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Google has plans for audio fingerprint for content relevant ads

Juha-Matti Laurio [PersonRank 10]

Monday, September 4, 2006
16 years ago4,231 views

This sounds a problem from the side of user's privacy:

"The idea is to use the existing PC microphone to listen to whatever is heard in the background, be it music, your phone going off or the TV turned down. The PC then identifies it, using fingerprinting, and then shows you relevant content..."

More at The Register;

Ionut Alex. Chitu [PersonRank 10]

16 years ago #

This is old and just an experiment.

dpneal [PersonRank 10]

16 years ago #

Peter Novig (head of research), said it will appear in Google software "sonner rather than later"

Ionut Alex. Chitu [PersonRank 10]

16 years ago #

Maybe, but they weren't able to continue providing closed captions from TV shows. This is more complicated than that.

Milly [PersonRank 10]

16 years ago #

I wonder how many ordinary surfers are aware that the Flash plugin within their browsers has the means to access (and transmit information from) their microphones and webcams? And that a third-party Flash advert network could probably make hay with this idea more easily even than Google (what with having fewer scruples, and watchdogs, and all)?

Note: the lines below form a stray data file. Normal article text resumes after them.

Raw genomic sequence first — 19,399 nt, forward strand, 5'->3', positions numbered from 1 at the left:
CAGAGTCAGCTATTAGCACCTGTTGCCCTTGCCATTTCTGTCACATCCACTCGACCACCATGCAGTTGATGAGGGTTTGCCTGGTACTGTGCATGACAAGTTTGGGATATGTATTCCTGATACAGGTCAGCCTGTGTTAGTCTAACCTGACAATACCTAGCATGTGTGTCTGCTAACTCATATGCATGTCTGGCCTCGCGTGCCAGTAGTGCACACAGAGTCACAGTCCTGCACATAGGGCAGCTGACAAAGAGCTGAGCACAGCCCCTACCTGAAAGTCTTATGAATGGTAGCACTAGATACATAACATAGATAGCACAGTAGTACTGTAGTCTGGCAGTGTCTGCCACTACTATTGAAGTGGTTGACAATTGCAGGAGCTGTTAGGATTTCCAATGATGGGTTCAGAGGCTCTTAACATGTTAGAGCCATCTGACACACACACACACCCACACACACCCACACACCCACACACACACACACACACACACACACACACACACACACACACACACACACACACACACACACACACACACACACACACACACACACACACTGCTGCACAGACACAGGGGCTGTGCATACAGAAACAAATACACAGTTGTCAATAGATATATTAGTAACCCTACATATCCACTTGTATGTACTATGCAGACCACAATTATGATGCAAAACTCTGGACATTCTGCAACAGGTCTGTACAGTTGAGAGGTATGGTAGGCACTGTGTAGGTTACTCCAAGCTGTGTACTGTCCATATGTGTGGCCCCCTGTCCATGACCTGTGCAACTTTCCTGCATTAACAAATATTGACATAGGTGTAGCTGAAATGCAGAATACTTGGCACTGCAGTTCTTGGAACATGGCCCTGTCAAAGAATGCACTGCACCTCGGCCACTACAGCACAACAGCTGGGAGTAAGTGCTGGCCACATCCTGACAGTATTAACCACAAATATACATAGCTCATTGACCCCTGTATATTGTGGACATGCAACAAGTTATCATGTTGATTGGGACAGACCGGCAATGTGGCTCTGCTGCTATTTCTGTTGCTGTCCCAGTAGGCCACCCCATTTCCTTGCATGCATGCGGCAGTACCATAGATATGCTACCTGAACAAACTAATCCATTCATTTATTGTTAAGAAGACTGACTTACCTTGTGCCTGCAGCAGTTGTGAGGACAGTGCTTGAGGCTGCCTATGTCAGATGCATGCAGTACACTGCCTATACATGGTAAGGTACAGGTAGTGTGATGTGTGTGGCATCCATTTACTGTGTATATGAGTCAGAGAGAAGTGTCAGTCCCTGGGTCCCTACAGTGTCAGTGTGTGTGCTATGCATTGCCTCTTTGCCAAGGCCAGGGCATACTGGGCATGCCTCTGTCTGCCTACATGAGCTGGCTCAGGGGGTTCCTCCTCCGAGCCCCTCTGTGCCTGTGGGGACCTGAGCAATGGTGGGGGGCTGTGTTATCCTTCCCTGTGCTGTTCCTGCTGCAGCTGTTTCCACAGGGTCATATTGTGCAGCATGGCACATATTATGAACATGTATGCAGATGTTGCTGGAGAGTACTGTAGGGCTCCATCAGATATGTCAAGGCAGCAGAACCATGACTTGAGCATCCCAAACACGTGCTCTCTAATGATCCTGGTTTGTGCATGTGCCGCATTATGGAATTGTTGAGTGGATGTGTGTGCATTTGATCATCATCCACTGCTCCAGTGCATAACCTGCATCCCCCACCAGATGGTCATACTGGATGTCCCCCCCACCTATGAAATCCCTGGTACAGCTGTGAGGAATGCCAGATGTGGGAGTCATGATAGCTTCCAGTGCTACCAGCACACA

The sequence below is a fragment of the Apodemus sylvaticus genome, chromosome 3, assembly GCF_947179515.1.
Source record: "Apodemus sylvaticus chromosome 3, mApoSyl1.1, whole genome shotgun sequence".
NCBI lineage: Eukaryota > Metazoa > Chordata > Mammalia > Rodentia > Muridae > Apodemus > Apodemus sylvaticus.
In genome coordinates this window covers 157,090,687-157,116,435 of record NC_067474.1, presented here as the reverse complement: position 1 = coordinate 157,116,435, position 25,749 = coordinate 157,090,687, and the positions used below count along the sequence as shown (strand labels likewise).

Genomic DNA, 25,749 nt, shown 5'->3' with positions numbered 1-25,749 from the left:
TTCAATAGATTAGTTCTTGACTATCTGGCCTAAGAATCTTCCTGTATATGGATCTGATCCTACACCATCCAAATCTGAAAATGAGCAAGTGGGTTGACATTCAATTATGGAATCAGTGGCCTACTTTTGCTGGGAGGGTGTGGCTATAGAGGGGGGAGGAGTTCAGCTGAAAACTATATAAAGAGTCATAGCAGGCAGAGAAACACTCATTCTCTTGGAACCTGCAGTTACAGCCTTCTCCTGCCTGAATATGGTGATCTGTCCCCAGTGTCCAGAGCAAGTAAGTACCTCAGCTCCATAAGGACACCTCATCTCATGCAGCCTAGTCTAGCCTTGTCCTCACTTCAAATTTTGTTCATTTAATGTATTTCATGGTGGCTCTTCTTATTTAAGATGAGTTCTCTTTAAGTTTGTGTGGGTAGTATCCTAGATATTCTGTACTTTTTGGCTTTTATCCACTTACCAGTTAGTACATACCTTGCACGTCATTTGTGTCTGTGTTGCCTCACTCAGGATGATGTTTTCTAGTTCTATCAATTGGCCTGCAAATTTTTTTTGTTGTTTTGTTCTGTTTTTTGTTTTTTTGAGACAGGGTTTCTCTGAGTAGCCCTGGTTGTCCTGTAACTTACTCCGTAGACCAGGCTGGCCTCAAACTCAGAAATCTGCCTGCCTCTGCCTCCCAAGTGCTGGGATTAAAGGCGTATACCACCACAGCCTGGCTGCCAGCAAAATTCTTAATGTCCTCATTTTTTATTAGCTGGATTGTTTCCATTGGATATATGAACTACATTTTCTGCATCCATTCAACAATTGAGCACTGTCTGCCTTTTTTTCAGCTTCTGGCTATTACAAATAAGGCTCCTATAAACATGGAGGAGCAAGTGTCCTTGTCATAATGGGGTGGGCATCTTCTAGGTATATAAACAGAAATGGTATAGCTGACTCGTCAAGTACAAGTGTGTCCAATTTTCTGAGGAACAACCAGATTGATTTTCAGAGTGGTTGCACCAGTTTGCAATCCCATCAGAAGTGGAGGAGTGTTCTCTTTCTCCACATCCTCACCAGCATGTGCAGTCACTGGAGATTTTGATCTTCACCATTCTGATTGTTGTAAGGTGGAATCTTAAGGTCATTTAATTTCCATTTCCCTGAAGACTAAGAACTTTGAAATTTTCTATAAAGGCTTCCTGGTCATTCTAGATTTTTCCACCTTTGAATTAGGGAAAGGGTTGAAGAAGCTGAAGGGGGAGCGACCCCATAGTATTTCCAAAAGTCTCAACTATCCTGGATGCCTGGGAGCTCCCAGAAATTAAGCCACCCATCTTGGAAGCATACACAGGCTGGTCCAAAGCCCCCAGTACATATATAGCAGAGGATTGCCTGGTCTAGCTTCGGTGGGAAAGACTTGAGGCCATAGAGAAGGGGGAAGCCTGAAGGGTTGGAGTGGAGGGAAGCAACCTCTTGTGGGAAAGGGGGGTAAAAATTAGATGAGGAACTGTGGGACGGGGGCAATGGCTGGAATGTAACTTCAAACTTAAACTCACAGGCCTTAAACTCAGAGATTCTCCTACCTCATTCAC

Gary Price [PersonRank 10]

16 years ago #

In terms of searching...

Several services (mostly fee-based) provide searchable content either via closed captioning or speech to text.

1) TVEyes
All major U.S. news nets and many local stations.
Some UK too.
Fee-based, real time alerts. Transcripts.
They also offer a FREE service using open web video from AP, Reuters, MSNBC. No transcripts however.

TVEyes also uses some speech to text for

2) Critical Mention

3) ShadowTV

4) Also, a new service starting soon named RedLasso.

Finally, another company that's been in this space for many years is Nexidia.
What makes them different is that they don't use captions nor speech to text in the traditional manner. They break spoken language down into phonetic sounds (phoneme) for more accurate and faster indexing. About 400 phonemes in all spoken languages. About 40 per language on avergage. Often used by call centers but expanding into other areas.

5) Blinkx and Podzinger also use speech to text.

Josue R. [PersonRank 10]

16 years ago #

maybe related to Google's search by voice, a GLab paper?

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